If you believe that you do not have enough money to live on during the proceedings, and your spouse earns enough money to support you financially, you can seek a hearing on temporary relief. The court can order your spouse to pay you during the pendency of the proceedings. There are various forms of temporary relief from the court; however, this discussion will address temporary alimony/spousal support/maintenance.
You can ask for temporary financial support when you file your complaint or petition or you can request it by motion after you file your initial pleadings. However, you should ask your attorney to discuss with you the practical aspects before you file. A temporary relief hearing is a mini-trial. Temporary relief that is unlikely to be granted should not be requested. It may look like the request was not filed in good faith, and it is a waste of judicial resources. It may also set the tone of the case, so avoid it if unnecessary and focus on other matters that are worthy of attention.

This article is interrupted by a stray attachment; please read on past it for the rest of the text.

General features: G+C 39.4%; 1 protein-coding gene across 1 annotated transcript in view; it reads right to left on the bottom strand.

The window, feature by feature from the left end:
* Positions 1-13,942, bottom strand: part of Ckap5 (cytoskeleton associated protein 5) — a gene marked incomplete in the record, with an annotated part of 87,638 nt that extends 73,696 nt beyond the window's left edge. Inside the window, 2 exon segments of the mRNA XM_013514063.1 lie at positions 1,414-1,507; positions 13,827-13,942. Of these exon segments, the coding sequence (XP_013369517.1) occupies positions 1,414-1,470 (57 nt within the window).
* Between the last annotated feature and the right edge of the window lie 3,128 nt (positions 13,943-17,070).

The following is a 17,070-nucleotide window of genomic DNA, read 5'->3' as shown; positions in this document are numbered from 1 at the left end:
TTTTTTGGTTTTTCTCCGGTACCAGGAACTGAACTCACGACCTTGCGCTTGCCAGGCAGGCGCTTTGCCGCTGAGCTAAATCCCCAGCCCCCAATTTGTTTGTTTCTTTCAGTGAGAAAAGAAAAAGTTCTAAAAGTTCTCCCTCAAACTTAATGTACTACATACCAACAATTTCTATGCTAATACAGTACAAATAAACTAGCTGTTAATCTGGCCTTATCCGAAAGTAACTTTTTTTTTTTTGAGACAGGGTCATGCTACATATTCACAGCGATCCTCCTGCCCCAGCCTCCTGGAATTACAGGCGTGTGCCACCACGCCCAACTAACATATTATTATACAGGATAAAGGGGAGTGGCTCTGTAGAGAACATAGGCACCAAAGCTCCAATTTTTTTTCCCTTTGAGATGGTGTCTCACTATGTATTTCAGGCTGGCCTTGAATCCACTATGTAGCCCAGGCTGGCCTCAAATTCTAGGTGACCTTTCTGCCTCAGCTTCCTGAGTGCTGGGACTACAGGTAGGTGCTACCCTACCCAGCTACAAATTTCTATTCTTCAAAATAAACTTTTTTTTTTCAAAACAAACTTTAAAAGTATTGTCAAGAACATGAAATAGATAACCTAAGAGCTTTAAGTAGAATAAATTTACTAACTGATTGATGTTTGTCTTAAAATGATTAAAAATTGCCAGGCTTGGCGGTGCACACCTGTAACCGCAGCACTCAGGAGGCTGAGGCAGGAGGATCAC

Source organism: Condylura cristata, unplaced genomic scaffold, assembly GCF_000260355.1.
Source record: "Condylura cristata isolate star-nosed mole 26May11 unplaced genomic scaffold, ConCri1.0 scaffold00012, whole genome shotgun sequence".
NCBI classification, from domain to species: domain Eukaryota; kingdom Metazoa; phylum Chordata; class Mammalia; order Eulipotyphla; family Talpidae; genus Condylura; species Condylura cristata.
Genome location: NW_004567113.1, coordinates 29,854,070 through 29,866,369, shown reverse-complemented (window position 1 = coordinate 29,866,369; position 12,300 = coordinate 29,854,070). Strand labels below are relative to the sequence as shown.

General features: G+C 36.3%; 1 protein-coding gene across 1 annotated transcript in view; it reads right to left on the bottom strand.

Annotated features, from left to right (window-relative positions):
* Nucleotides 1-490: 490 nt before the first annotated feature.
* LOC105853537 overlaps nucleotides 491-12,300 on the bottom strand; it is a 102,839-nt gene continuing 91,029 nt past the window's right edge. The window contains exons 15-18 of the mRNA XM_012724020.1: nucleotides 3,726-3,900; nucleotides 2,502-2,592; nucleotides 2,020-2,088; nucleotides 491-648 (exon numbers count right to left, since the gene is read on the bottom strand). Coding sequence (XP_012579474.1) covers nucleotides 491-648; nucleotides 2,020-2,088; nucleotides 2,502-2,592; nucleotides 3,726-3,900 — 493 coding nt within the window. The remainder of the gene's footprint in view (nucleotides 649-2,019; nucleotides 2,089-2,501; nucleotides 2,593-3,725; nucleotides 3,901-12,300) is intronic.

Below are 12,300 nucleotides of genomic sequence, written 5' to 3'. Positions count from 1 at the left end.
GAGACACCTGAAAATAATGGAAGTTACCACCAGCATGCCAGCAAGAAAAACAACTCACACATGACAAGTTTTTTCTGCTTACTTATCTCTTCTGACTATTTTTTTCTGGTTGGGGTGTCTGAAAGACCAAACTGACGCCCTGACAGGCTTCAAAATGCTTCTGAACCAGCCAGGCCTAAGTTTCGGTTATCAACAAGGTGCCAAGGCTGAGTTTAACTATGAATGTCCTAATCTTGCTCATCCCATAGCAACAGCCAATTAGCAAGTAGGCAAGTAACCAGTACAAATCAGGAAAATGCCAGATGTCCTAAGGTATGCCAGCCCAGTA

Generally, the court can order temporary alimony if one souse has a need and the other spouse has the ability to pay. The court has wide discretion in awarding temporary alimony, and it may take into consideration the standard of living during the marriage and marital misconduct such as adultery and domestic violence, among other factors. Financial disclosure is needed for the court to order an award. A financial statement detailing monthly expenses with accompanying pay subs, W2s, and tax returns should be produced by both spouses to aid the court in making a determination. The spouse seeking relief to preserve the status quo during divorce proceedings, for example, making sure necessary household expenses are paid, must present evidence of income and expenses. Again, this is a temporary order, and the spouse in need should not rely on receiving the same amount at the time the divorce.